Ferry

In Brief

As the funeral carriages pass over the Royal Canal, Bloom watches a man standing on his barge as it drops down into the draining lock. Since Hades is studded with references to the underworlds of classical epics, this detail might tempt one to hear an echo of Charon, the boatman who ferries souls across the river Styx in Virgil's Aeneid and the river Acheron in Dante's Inferno. The inference is justified several sentences later as Bloom thinks, "James M'Cann's hobby to row me o'er the ferry."

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Gifford observes that James M'Cann "was chairman of the court of directors of the Grand Canal Company, which maintained a regular fleet of trade boats on the Grand Canal (to central and southern Ireland)." Since Bloom is crossing the Royal Canal, on the north side of Dublin, the geography would seem to be wrong. But M'Cann, Gifford also notes, died on 12 February 1904. He thus "has already arrived in Hades" and could very well play the part of Charon, helping Bloom cross the northern river that separates Dublin from the land of the dead in Glasnevin. In life such tasks constituted a paying profession for McCann. Now it seems they are a "hobby."

In a note on JJON, Terence Killeen observes that use of the word "ferry" to refer not to a boat or its action of crossing a stream, but to the "place where boats pass over a river etc. to transport passengers and goods" (in the same way that a "ford" can be a place as well as an action) is "all but obsolete now and was probably obscure in 1904." But Bloom, he notes, is thinking of a line from a poem written a century earlier:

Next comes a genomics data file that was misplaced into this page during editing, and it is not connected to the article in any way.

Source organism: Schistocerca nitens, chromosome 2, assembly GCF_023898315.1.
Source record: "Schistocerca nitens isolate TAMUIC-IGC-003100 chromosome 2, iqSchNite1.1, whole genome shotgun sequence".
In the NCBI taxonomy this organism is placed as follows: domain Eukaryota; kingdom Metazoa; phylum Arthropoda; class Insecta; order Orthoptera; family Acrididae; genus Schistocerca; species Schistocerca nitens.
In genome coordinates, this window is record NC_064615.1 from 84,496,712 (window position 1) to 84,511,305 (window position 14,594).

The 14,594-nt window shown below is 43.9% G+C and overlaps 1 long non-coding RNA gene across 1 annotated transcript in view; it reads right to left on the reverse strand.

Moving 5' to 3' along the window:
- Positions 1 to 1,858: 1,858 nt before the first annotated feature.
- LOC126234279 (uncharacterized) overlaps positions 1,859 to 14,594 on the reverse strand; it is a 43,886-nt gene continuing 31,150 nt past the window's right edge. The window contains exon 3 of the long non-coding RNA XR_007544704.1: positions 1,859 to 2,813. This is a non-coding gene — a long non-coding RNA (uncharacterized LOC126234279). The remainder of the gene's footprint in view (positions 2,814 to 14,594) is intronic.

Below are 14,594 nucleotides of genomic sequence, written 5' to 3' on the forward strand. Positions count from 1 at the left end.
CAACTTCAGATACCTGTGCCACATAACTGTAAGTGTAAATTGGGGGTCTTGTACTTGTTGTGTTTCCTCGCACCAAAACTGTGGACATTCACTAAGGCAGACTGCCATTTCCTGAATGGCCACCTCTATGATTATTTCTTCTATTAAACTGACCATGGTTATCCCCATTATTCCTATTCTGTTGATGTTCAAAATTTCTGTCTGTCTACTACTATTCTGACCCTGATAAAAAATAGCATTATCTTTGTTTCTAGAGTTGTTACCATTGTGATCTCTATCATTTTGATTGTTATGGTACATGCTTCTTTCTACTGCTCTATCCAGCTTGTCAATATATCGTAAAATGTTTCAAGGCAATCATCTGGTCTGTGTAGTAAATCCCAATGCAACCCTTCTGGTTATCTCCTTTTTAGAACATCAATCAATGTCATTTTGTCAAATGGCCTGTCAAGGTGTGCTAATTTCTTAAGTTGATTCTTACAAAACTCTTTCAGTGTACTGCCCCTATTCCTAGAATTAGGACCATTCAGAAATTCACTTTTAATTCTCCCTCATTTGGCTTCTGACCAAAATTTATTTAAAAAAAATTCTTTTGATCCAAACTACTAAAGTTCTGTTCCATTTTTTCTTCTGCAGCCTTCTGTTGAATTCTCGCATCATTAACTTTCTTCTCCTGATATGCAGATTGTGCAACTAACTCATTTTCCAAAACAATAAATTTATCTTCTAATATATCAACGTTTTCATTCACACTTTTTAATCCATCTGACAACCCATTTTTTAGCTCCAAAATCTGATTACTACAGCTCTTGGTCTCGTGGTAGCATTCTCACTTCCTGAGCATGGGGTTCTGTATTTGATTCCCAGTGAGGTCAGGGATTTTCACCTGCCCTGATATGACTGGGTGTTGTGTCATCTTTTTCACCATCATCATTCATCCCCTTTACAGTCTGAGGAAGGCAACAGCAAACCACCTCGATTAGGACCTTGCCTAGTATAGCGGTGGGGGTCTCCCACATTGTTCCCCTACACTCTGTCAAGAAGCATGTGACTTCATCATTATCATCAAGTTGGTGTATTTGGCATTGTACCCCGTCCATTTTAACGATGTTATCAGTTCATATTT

A chieftain to the Highlands bound
Cries, "Boatman, do not tarry!
And I'll give thee a silver pound
To row us o'er the ferry."

Lord Ullin's Daughter, published in 1804, was written by a Scottish poet whose work Bloom seems to know—later in Hades he tries to recall who wrote Elegy Written in a Country Churchyard and comes up with "Wordsworth or Thomas Campbell." Campbell's ballad describes the plight of Lord Ullin's daughter and the young chieftain she has run off with as they flee her father's soldiers. The ferryman agrees to save the bridegroom from the sword, but the "dark and stormy water" threatens no less mortal peril. Lord Ullin arrives at the shore of the loch in time to watch his girl drown: "The waters wild went o'er his child, / And he was left lamenting."

Lord Ullin's Daughter, then, coheres with the possible echo of Charon in its depiction of a boat ferrying people over some very dark waters. By changing "row us" to "row me," Bloom puts himself in the boat, confirming the impression that he is being ferried to the land of the dead. It seems odd that his meditation on McCann and Campbell comes in the middle of about a dozen sentences in which he thinks about traveling west along the canal to see Milly in Mullingar. But these sentences are preceded and followed, at the beginning and end of the paragraph, by long gazes at the boatman, so Bloom has him in view the whole time and might plausibly be supposed to let death break in on his happy dreaming.

JH 2019
Cropped image of Gustave Doré's 1880 engraving of Dante's Charon (Inferno, plate 9). Source: Wikimedia Commons.